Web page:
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Gerardo and Christa Banda

Former Carmelite Homes for Boys resident Gerardo Banda and his wife, Christina. Banda has fond memories of his time at the home.

I want to express how much being at the Home has impacted my life.

I was put there at age 8 until I was 13. Sister Maria Giuseppe was my caretaker at the time and all my memories of my stay there are good.

Sister was a special person and great influence in my life. She loved her boys and even today when I visit, she tells me how much she loves me and is always concerned about my well being. She never forgot me.

About 20 years ago while I was living in Orlando, Fla., I was watching a special on TV news about how most children raised in homes like the one in Hammond mostly are not successful in their adult lives. This angered me. 'How can they say that?' I said to myself.

I called the station to inform them that they were wrong. As I was leaving a message someone picked up and said to continue my story. I told them I was raised in a loving, caring home and I disagreed with their story. So they came out to my home to interview me for a rebuttal story.

After my interview, the reporter asked me if I ever contacted Sister Giuseppe. You see at that point it had been over 20 years since I left and couldn't imagine if Sister would remember me so I decided to write to the home to see if Sister was still there. She wasn't, but my letter was forwarded to Sister, who at the time was at the Girls' home in East Chicago.

Not more than two weeks later I was surprised. I received a letter from Sister. You see in my letter I wrote that she may not remember me because I was sure that by then she had taken care of many boys. To my surprise, not only did she remember me she also sent me pictures of myself at the home. She wrote, "Of course, I remember you Jerry" and that was glad to hear from me.

That year I went to visit her. We talked about my time there. She brought up names of boys I was there with, but that I had forgotten about until she started to mention them.

l asked her, "How can you remember all of us after so many years?" Her reply, "I can never forget." She said, "You all were my little boys."

That touched my heart. I introduced her to my wife, Christina. We just celebrated our 36th wedding anniversary this year. Sister is so proud of me - of the man, father and husband I've become. Ever since, when I go home I visit with her. I look forward every year to seeing her. I visited her twice this year and will soon be moving back to East Chicago. I email her often to see how she is doing.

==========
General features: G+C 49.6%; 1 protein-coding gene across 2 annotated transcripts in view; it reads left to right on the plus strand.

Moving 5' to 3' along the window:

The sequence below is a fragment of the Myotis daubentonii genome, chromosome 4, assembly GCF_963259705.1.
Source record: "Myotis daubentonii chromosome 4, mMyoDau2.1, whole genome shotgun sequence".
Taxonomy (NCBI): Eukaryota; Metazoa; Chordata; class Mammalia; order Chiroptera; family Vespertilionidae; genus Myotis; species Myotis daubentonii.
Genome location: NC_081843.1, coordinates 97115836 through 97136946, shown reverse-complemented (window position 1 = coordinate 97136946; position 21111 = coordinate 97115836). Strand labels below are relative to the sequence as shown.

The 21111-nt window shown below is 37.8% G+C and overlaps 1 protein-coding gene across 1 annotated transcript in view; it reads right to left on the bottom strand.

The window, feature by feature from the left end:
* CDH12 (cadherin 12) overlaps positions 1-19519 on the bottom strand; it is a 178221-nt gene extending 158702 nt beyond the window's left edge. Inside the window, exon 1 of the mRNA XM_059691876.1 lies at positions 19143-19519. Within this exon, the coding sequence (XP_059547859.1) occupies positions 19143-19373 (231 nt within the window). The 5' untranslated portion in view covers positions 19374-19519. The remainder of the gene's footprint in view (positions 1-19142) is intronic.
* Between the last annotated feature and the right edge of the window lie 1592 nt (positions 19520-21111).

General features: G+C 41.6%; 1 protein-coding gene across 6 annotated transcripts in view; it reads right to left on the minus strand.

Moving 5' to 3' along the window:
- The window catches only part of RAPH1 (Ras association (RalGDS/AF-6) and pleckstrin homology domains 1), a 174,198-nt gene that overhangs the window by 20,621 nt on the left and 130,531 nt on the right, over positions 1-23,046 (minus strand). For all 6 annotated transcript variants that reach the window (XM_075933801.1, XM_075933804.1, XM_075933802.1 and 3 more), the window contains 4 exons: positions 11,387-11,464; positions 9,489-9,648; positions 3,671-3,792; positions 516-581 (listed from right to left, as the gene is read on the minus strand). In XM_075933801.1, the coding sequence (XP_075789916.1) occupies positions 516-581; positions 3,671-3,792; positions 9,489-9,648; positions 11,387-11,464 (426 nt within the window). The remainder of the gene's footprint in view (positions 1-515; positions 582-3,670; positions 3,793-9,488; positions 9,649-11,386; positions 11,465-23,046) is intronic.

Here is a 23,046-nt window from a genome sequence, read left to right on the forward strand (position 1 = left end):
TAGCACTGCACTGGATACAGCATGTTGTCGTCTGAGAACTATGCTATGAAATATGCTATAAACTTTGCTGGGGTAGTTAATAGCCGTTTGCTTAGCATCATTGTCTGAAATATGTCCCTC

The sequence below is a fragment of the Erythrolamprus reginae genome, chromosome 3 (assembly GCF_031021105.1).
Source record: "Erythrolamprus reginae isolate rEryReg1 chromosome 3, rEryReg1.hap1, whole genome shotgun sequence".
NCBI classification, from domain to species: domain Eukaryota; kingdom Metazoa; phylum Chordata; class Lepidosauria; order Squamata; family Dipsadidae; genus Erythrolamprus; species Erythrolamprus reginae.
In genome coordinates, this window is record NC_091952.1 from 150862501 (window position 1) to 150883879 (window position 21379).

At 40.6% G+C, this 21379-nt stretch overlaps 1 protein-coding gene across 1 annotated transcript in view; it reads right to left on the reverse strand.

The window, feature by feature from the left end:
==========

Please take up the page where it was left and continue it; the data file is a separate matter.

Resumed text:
Sister is very important to me. Her love is unconditional and when I need someone to talk to, I email her. She always writes back.

I'm a disabled veteran and soon will retire from the workforce. My service-connected injuries have taken their toll on me, but I look forward to coming HOME. And I hope to spend more time with Sister.

My friends throughout the years asked me how I became such a sports fan of Chicago? When I tell them how Sister took me to my first Cubs and Bulls games they are surprised that a nun would be interested in sports. I remember sitting at those games with Sister and seeing other kids with their dads and I sometimes got sad. But Sister would hug us and make us feel loved. She could only afford to buy us a hot dog, soda, chips. Souvenirs were out of the question, cause she just could not afford it.

In 1992, I took my boys to their first Cubs game and I remember those times. So when I took them, anything they wanted they got. Funny, my oldest son and I got sick on our way home we ate so much junk food.

My boys are now men. Jerry Jr., my eldest, is a gunnery sergeant in the U.S. Marine Corps. He was decorated with a medal for valor from his tour in Afghanistan.

He recently wrote Sister a letter telling her, "Thank you for raising a loving father" and how throughout the years I had mentioned her. My other son, Jimi, is also a Marine and they both look forward to meeting Sister one day. They tell me they feel like they know her already because I often talk about her.

I also have four grandsons and one granddaughter. My Grandson who was named after me, Gerardo III, looks like me when I was a young boy. I can't wait to introduce him to Sister. He's 7 and is almost the same age I was when Sister first started to care for me. I know she will be so happy to see him in person. She's already seen pictures of him and she says the memories of me come back to her.

The wonderful Sisters at the home are so deserving for all they do for the children there and the impact they've had on all of us. Throughout all these, a lot of of us have been successful and are good parents because of the love we received at the Home. Seeing the Home get torn down gives me great sadness, but no one can ever tear down the wonderful memories I have in my heart.


Ed has been with The Times since January 2014. He previously covered government affairs for Scripps Treasure Coast Newspapers in Florida. Prior to Scripps, he was with the Chicago Regional Bureau of Copley News Service.